• TCPA prohibits calls using artificial or prerecorded voice to residential number except:
        • Prior express consent of called person;
        • Emergencies; or
        • FCC exemption by order or rule
      Telephone Consumer Protection Act (TCPA) - Autodialers Rule
      • FCC Declaratory Ruling (December 2007, ACA International)
        • Cell numbers provided by debtor in connection with existing debt are made with prior express consent
        • Predictive Dialer is a form of Automatic Telephone Dialing System, rejecting argument that predictive dialer is not ATDS if it is used from a list of numbers which are not randomly or sequentially generated
      Telephone Consumer Protection Act (TCPA) - Autodialers Rule
    • Recent Key Cases
      • Satterfield v. Simon & Schuster (N.D. California 2007)
        • Plaintiff contended that Defendant violated TCPA when her minor son received promotional text message after she agreed to receive promotional texts when she purchased a ring tone from Nextones, an affiliated brand of the defendant.
        • Defendant argued no violation of TCPA as no ATDS was used and prior consent was granted.
      • Satterfield v. Simon & Schuster (N.D. California 2007)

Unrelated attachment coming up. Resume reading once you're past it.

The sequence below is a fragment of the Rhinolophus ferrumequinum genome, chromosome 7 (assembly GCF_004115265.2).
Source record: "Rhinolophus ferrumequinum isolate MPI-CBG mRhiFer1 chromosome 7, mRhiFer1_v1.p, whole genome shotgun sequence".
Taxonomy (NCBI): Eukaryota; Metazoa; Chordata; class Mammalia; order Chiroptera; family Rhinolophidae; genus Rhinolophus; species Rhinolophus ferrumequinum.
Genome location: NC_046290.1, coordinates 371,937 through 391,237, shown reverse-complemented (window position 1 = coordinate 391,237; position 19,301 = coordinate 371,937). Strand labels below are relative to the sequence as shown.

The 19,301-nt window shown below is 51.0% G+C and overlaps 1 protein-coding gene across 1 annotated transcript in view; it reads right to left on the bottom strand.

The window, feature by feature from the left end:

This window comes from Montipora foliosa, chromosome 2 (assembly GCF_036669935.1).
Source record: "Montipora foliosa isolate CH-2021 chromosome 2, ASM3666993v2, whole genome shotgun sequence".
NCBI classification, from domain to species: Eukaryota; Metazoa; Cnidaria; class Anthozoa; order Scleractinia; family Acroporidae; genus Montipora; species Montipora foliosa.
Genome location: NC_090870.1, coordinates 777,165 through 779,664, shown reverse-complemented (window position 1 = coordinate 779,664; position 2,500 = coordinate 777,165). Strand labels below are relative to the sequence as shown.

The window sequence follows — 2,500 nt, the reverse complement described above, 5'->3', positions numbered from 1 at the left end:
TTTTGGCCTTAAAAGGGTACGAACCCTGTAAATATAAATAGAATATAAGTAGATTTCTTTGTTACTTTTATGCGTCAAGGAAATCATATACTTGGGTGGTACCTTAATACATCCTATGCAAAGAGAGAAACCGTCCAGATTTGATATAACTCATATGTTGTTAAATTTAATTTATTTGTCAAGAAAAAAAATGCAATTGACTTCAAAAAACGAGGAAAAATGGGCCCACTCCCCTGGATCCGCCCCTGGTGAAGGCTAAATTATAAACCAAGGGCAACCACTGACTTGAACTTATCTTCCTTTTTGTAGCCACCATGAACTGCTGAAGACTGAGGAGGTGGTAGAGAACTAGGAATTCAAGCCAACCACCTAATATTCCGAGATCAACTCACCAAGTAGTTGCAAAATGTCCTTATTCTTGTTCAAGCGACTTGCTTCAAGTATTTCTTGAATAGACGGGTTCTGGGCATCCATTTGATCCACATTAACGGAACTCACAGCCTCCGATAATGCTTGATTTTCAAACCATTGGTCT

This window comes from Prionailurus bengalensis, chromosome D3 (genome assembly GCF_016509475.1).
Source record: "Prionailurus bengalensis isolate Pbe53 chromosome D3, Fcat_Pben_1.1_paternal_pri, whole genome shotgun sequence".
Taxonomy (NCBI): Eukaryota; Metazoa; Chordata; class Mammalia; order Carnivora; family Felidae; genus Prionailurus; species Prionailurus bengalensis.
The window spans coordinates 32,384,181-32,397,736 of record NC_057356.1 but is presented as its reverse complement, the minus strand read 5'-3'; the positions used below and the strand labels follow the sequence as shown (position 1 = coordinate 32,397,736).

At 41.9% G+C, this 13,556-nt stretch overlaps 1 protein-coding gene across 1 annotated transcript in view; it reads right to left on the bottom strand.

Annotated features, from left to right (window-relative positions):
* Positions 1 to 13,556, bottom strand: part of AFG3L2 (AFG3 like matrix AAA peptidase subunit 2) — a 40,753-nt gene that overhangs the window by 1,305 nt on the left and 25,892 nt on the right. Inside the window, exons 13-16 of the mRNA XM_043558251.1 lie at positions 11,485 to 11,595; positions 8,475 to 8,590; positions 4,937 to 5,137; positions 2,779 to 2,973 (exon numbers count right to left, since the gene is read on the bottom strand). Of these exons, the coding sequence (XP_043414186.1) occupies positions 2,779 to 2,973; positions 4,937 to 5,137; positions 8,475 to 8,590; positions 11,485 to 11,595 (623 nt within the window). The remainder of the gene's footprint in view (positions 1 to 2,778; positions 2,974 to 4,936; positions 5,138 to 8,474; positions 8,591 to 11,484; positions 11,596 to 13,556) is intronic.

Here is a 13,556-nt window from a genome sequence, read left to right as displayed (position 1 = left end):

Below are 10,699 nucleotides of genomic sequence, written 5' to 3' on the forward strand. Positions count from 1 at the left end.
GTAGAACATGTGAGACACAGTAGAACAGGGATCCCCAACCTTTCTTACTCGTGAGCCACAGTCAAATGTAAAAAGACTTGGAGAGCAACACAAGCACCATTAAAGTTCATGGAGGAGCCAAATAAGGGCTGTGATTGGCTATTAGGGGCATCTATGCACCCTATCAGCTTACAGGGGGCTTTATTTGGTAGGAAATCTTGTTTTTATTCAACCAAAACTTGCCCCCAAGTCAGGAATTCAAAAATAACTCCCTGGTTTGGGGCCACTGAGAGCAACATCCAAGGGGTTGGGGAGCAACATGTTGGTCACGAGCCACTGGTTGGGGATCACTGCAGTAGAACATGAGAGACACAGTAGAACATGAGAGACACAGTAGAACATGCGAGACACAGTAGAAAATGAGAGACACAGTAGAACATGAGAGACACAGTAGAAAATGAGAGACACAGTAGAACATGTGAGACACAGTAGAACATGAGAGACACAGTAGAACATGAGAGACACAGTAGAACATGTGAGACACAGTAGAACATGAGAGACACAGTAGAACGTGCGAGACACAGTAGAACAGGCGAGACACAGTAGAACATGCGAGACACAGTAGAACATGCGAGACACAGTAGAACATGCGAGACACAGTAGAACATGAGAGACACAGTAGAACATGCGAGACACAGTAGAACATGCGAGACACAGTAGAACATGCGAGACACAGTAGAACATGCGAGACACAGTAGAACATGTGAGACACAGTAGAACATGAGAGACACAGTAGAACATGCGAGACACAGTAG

• “ Yes! I would like to receive promotions from Nextones affiliates and brands. Please note, that by declining you may not be eligible for our FREE content.”
      • “ By clicking Submit, you accept that you have read and agreed to the Terms and Conditions.” The Terms and Conditions state that Nextones and its affiliates may use a user’s mobile phone number in connection with any text message offering or other campaign.
      Recent Key Cases
      • Satterfield v. Simon & Schuster (N.D. California 2007)
        • Court determined that there was no violation of the TCPA because the equipment used to send text messages was not an “automatic telephone dialing system” and because Plaintiff consented to receipt of text messages.
        • Summary Judgment in favor of Defendant
      Recent Key Cases
      • Satterfield v. Simon & Schuster (9 th Cir. 2009)
        • Reversed grant of summary judgment